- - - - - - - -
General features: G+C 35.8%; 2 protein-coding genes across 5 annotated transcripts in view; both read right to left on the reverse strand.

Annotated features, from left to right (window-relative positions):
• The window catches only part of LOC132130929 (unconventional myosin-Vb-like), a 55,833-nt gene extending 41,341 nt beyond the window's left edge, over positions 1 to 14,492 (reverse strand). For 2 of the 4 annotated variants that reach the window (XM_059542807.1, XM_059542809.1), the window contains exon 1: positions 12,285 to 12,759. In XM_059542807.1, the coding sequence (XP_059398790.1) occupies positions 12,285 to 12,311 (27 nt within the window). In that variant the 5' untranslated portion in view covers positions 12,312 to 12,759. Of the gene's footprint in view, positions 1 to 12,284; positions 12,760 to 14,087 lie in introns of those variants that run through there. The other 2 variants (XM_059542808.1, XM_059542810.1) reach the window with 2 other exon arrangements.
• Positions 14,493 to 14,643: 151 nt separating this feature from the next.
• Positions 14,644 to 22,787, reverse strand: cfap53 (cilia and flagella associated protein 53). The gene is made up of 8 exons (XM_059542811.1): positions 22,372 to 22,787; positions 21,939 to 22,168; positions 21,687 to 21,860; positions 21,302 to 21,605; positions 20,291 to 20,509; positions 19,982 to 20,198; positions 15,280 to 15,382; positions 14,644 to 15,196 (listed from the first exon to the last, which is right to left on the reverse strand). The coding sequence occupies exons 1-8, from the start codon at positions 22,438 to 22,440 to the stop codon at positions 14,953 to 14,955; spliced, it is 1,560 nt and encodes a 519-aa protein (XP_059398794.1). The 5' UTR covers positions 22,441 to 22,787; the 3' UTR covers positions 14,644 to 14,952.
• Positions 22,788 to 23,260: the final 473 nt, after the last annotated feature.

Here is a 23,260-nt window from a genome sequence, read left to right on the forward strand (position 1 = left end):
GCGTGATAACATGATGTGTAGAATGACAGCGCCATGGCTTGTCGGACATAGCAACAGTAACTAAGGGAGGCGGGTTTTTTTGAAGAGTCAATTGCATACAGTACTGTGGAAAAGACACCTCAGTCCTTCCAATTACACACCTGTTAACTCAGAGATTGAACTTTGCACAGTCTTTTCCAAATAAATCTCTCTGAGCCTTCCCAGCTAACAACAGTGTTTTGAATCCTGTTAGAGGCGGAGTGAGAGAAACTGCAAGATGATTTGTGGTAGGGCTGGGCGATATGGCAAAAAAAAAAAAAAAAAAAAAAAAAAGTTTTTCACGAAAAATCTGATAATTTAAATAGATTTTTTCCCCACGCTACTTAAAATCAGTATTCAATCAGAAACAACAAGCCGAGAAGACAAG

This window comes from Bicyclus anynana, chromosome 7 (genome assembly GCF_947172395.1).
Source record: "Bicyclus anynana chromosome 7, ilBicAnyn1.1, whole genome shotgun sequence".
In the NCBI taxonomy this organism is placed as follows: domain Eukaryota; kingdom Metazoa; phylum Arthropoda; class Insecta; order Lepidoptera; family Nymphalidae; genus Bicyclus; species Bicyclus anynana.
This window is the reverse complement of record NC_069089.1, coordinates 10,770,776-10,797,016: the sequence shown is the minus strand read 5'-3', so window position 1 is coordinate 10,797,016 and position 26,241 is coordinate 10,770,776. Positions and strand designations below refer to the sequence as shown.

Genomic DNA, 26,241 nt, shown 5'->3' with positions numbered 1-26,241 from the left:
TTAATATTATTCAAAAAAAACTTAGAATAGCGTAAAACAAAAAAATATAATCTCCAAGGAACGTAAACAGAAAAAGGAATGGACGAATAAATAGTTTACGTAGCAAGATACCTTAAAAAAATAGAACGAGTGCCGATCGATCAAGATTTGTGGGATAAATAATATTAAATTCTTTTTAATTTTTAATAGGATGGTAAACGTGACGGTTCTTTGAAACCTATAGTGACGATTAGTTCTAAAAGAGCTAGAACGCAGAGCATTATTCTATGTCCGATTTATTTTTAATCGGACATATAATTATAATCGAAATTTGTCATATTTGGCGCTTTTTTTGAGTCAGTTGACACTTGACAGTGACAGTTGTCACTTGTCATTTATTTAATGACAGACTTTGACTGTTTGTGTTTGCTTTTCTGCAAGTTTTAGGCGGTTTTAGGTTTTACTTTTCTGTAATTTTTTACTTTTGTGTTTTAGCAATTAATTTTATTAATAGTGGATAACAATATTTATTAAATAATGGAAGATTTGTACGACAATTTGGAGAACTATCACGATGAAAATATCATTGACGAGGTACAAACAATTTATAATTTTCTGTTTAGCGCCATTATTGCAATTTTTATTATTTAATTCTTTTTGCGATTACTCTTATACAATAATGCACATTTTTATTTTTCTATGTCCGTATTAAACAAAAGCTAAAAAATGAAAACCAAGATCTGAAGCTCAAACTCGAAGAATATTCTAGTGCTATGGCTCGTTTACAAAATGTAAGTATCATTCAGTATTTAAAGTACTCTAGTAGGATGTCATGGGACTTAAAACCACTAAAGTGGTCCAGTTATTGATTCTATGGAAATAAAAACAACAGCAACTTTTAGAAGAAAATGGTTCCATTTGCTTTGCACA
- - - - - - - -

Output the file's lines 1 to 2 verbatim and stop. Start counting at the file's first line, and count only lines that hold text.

General features: G+C 35.8%; 2 protein-coding genes across 5 annotated transcripts in view; both read right to left on the reverse strand.

Annotated features, from left to right (window-relative positions):